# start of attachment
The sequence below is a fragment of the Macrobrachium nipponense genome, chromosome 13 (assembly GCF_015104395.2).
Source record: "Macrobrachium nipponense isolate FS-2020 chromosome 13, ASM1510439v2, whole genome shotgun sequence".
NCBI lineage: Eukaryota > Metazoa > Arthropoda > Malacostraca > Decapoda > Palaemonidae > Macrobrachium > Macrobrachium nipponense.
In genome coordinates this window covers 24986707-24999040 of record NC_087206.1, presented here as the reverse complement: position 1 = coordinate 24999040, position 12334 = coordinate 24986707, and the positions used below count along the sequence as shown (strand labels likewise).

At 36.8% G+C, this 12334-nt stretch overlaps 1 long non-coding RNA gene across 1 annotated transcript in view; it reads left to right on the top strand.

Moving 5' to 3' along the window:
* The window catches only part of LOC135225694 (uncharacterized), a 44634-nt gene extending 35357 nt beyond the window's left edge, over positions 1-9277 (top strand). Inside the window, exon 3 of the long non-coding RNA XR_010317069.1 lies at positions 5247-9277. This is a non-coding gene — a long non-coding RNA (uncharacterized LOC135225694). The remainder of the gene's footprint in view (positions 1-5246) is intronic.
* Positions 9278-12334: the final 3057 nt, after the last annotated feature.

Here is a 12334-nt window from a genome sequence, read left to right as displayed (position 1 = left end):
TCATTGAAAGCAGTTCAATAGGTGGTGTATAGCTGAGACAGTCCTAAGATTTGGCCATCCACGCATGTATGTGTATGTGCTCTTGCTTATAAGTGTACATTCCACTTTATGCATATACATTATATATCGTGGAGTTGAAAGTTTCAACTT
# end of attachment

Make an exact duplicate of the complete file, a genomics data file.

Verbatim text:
The sequence below is a fragment of the Macrobrachium nipponense genome, chromosome 13 (assembly GCF_015104395.2).
Source record: "Macrobrachium nipponense isolate FS-2020 chromosome 13, ASM1510439v2, whole genome shotgun sequence".
NCBI lineage: Eukaryota > Metazoa > Arthropoda > Malacostraca > Decapoda > Palaemonidae > Macrobrachium > Macrobrachium nipponense.
In genome coordinates this window covers 24986707-24999040 of record NC_087206.1, presented here as the reverse complement: position 1 = coordinate 24999040, position 12334 = coordinate 24986707, and the positions used below count along the sequence as shown (strand labels likewise).

At 36.8% G+C, this 12334-nt stretch overlaps 1 long non-coding RNA gene across 1 annotated transcript in view; it reads left to right on the top strand.

Moving 5' to 3' along the window:
* The window catches only part of LOC135225694 (uncharacterized), a 44634-nt gene extending 35357 nt beyond the window's left edge, over positions 1-9277 (top strand). Inside the window, exon 3 of the long non-coding RNA XR_010317069.1 lies at positions 5247-9277. This is a non-coding gene — a long non-coding RNA (uncharacterized LOC135225694). The remainder of the gene's footprint in view (positions 1-5246) is intronic.
* Positions 9278-12334: the final 3057 nt, after the last annotated feature.

Here is a 12334-nt window from a genome sequence, read left to right as displayed (position 1 = left end):
TCATTGAAAGCAGTTCAATAGGTGGTGTATAGCTGAGACAGTCCTAAGATTTGGCCATCCACGCATGTATGTGTATGTGCTCTTGCTTATAAGTGTACATTCCACTTTATGCATATACATTATATATCGTGGAGTTGAAAGTTTCAACTT